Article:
A Runner's Ramblings: Volume 3; 17th Edition
356.1 miles raced in 2008
Race: Baltimore Marathon
Place: Baltimore, MD
Miles from home: 2080 miles
Weather: 60s; sunny
After last week's run with Bill at the Brooksie Way Half-Marathon, I knew I was in for an inevitable letdown. Fortunately, being the Charity Chaser at Baltimore Marathon was the way to combat this and keep the high going. Having been fortunate enough to do the same thing at the Frederick Marathon in 2007, I knew what to expect. However, this time, with Baltimore being a larger race, I also knew I was going to be bobbing and weaving for miles and miles. I almost thought about wearing a GPS just to see how far I actually would run but decided against it.
First and foremost the Baltimore Marathon is doing everything right in becoming a great mid-sized marathon in a large town. Baltimore itself has a nice feel to it, and even though it is just 45 minutes or so from Washington DC, has a completely different vibe to it entirely. Even though I was so close to where I was staying for the weekend at my best friend's in DC, it felt like we were hours away.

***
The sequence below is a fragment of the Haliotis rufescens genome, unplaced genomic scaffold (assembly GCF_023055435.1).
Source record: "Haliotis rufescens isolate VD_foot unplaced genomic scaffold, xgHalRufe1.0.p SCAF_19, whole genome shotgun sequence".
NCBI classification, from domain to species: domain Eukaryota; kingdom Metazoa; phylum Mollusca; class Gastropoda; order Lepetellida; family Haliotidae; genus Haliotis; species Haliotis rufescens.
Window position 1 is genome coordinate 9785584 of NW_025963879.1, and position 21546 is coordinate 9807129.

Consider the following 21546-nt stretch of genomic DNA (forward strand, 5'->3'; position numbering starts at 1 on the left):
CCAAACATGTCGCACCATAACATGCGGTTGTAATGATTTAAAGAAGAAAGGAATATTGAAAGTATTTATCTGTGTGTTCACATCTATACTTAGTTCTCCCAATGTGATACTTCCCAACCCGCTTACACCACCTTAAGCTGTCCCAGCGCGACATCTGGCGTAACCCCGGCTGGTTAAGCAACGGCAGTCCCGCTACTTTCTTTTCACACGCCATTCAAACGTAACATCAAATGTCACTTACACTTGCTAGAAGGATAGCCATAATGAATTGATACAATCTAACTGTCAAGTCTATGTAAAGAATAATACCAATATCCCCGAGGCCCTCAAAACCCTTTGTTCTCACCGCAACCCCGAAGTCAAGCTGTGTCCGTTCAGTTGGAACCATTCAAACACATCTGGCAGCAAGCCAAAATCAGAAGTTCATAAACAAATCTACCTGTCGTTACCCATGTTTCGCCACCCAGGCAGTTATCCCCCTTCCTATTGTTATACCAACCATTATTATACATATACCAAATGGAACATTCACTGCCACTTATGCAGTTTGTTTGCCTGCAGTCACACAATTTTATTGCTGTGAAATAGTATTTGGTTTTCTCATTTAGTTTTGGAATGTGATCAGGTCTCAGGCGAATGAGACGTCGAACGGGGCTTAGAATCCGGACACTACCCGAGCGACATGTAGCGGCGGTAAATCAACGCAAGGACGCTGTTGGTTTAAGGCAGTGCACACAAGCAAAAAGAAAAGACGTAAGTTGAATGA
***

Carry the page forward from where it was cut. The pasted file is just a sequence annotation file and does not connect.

Prior to the race, I had a chance to meet up with the United Way people, for whom the money I raised with my legs would be benefiting. they were very happy to have me running for them and I was more than pleased to be running for such a great cause. At the expo on the day before the race, I worked the Royal Bank of Canada (RBC) booth. I saw old friends and made new ones as we let everyone know why there would be a guy standing around near the start, not moving, when the starting gun was fired. Just in case you weren't aware, my task for the day was to be the absolute last runner to take off at the marathon. For each person that I ended up beating to the finish, RBC would make a $2 donation to the United Way. Pretty cool!